Finn and Ruffini, whose firm worked on the McDonnell campaign, wrote in a case study that the traditional strategists had to learn to “treat the online action network [of volunteers] as another headquarters.” Perry strategists held a volunteer boot camp in June, which attracted 500 activists. Staff and volunteers guided tech newbies through signing up for Facebook and Twitter. Franklin said they saw a huge spike in Facebook activity on behalf of the governor after the camp. The campaign also treated bloggers with equal or more consideration than traditional journalists. “We got zero endorsements,” says Perry campaign manager Rob Johnson, with a tone closer to triumphalism than regret. “We circumvented the traditional media.”
The Perry campaign created almost 40,000 “Perry Home Headquarters”—a brigade of volunteers who talked up Perry in their homes and daily lives. Those volunteers were connected not to a field office but to a field officer with whom they interacted online and in person.
The approach bothered some voters, the staff admitted, but it also invigorated voters they didn’t expect. “We cornered these nontraditional Republican primary voters,” Johnson said. “A lot of November Republicans came to vote.”
Finally, the campaigns made it a priority to test their methods and determine what worked. The constant flow of metrics from social media gives instant feedback, as long as strategists are paying attention to it. The McDonnell campaign did an internal audit of its online operations between the primary and the general elections and learned, for instance, that simply adding a request for email addresses and mobile numbers to volunteer scripts increased the campaign’s rolls considerably going into the general election.
The appetite of the Perry team for data analysis is legendary among techies. Their strategists studied Alan Gerber and Donald Green’s Get Out the Vote—an analysis of campaign tactics—before the 2006 election and brought in four professors to Austin to conduct further experiments in 2005. One of the four, James Gimpel, wrote in National Review of their finding that “impersonal modes of contact such as direct mail and automated calls . . . were worthless,” despite heavy use in traditional campaigns.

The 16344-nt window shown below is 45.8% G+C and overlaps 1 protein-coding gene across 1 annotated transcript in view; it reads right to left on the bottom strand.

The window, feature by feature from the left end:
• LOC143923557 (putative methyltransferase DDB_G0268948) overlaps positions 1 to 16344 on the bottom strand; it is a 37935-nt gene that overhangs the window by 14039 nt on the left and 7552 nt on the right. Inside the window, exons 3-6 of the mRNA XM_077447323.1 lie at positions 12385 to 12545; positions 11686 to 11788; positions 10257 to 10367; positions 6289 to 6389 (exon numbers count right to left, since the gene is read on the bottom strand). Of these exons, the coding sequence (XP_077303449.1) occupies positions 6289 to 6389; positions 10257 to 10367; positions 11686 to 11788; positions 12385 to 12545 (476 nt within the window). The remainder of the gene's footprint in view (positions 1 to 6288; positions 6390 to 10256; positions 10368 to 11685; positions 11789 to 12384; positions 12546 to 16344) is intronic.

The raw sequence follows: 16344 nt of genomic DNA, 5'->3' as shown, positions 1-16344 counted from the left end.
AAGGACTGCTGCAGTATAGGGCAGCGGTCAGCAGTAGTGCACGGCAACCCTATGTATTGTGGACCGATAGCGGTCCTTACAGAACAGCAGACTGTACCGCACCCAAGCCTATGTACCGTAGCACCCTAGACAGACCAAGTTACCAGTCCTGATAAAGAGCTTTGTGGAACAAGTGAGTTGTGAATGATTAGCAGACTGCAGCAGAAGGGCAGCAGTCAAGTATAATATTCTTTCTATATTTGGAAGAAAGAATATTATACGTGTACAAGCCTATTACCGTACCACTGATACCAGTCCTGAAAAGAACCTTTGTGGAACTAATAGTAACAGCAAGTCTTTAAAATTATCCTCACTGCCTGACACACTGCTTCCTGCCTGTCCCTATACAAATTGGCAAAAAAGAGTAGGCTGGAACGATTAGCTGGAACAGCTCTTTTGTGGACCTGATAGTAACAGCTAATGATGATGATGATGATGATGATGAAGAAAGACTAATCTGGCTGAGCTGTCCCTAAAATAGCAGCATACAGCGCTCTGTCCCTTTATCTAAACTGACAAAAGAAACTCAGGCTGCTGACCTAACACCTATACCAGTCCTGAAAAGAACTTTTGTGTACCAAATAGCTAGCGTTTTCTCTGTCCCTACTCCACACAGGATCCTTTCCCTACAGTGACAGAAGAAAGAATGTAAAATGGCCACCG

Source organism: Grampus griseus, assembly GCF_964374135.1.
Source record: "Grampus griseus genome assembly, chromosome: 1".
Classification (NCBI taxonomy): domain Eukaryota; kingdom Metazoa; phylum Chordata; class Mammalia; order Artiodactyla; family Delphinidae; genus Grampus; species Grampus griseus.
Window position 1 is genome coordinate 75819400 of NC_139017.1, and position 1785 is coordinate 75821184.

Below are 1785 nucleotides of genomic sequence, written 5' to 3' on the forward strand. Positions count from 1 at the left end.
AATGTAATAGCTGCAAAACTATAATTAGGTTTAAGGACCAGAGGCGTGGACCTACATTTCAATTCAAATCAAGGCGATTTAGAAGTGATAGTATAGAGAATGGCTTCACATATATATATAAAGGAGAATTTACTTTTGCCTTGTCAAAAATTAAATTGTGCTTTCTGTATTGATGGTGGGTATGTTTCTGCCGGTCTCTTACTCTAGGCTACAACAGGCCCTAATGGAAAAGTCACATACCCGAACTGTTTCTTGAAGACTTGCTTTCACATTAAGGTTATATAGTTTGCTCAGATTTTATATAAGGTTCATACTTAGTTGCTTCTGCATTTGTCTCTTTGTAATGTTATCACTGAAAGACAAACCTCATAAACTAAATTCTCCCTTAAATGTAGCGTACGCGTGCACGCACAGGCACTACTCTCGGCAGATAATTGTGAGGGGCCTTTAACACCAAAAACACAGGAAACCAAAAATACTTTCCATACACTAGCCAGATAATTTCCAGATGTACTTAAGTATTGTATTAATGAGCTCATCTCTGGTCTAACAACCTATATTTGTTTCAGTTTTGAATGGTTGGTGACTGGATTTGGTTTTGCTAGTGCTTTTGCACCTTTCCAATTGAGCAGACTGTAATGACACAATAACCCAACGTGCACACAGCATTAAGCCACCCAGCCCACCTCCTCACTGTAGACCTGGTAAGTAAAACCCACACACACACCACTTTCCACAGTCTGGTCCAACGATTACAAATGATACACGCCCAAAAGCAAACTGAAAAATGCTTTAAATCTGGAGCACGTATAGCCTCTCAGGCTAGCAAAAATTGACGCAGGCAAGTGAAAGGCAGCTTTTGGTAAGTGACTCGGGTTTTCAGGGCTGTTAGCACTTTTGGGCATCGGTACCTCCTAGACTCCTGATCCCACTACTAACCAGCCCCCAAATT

As Gimpel notes, the “jury is still out on just how effective some of these new strategies are,” and whether they can work in all kinds of races, but the experimental spirit certainly worked for the Perry team.
The picture is not entirely rosy. When the Net-savvy folks on the right look out across the ideological divide online, they see gaps. Henke regrets that, after several years of ActBlue’s domination of online fundraising on the left (“$127,207,762 raised online since 2004,” their website boasts), there has been no comparable breakthrough on the right.
This is partly a question of talent. Developers dedicated to the conservative cause are hard to find, said David Almacy, former White House Internet director under George W. Bush, which means Republican candidates pay more for expertise than opponents. The same holds true for graphic designers, but Almacy says the outlook is improving. Some hope the rise of fiscal issues (and relative decline of social issues) will help attract more libertarian programmers and tech-savvy young people.
The commitment and enthusiasm of party leaders certainly can’t hurt, as the GOP sheds its stodgy image by out-Twittering and out-YouTubing the left, regularly leading Democrats in number of Twitter followers, number of representatives who tweet, and overall online presence.
When it comes to surveying a political Internet movement, Markos Moulitsas, founder of the Daily Kos, knows a thing or two. When he watched Scott Brown raise more than $1 million online on January 11, in the right’s first successfully executed “money bomb,” it took him back to his insurgent days, when he was touting Paul Hackett—an anti-Iraq war veteran—in an August 2005 special election for Congress in Ohio’s 2nd District.
“Scott Brown reminds me of Paul Hackett. Like Hackett, Brown will lose, but grassroots [conservatives are] learning how to better organize.” Well, he got the first half of that prediction wrong, but he was right about the organizational lessons.
In retrospect, the left turns out not to have had a natural monopoly on web visionaries. Though they got off to a slower start, there were some visionaries on the right, too, in offices in Washington, in the Texas State Capitol, and even in the Kennedys’ backyard.
When Willington was profiled by the Boston Globe in 2007, the then-executive director of the Republican party in Massachusetts talked about his focus on technology as a way to take the party places no one thought it could go.
“People always shake their head and say, ‘Massachusetts Republican party, boy, that must be difficult.’ We don’t have the governor’s office, we don’t have any of the statewide constitutional offices, the legislature is 87 percent Democrat. I look at that and say, ‘This is exciting.’ ” If the past year is any gauge, it’s about to get a lot more exciting.
Mary Katharine Ham is a staff writer at The Weekly Standard.